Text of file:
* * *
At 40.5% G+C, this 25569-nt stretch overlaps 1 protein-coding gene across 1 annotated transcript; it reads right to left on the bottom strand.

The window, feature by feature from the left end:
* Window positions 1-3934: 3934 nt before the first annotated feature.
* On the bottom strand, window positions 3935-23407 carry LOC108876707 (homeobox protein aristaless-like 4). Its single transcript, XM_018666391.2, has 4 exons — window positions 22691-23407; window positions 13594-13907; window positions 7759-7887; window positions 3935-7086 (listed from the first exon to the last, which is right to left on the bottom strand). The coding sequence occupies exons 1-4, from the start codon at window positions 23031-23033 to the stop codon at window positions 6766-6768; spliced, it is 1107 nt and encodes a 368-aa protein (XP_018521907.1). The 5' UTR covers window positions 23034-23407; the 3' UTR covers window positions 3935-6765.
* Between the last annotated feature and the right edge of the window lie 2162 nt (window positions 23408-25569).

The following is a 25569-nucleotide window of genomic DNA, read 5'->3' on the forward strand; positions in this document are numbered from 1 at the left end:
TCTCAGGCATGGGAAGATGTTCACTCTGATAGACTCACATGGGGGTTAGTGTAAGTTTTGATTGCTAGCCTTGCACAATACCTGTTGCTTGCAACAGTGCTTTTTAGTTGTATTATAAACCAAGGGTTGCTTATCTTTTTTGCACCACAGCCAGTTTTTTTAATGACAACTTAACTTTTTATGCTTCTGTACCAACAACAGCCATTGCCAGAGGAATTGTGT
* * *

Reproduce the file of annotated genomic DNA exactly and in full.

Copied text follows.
At 40.5% G+C, this 25569-nt stretch overlaps 1 protein-coding gene across 1 annotated transcript; it reads right to left on the bottom strand.

The window, feature by feature from the left end:
* Window positions 1-3934: 3934 nt before the first annotated feature.
* On the bottom strand, window positions 3935-23407 carry LOC108876707 (homeobox protein aristaless-like 4). Its single transcript, XM_018666391.2, has 4 exons — window positions 22691-23407; window positions 13594-13907; window positions 7759-7887; window positions 3935-7086 (listed from the first exon to the last, which is right to left on the bottom strand). The coding sequence occupies exons 1-4, from the start codon at window positions 23031-23033 to the stop codon at window positions 6766-6768; spliced, it is 1107 nt and encodes a 368-aa protein (XP_018521907.1). The 5' UTR covers window positions 23034-23407; the 3' UTR covers window positions 3935-6765.
* Between the last annotated feature and the right edge of the window lie 2162 nt (window positions 23408-25569).

The following is a 25569-nucleotide window of genomic DNA, read 5'->3' on the forward strand; positions in this document are numbered from 1 at the left end:
TCTCAGGCATGGGAAGATGTTCACTCTGATAGACTCACATGGGGGTTAGTGTAAGTTTTGATTGCTAGCCTTGCACAATACCTGTTGCTTGCAACAGTGCTTTTTAGTTGTATTATAAACCAAGGGTTGCTTATCTTTTTTGCACCACAGCCAGTTTTTTTAATGACAACTTAACTTTTTATGCTTCTGTACCAACAACAGCCATTGCCAGAGGAATTGTGT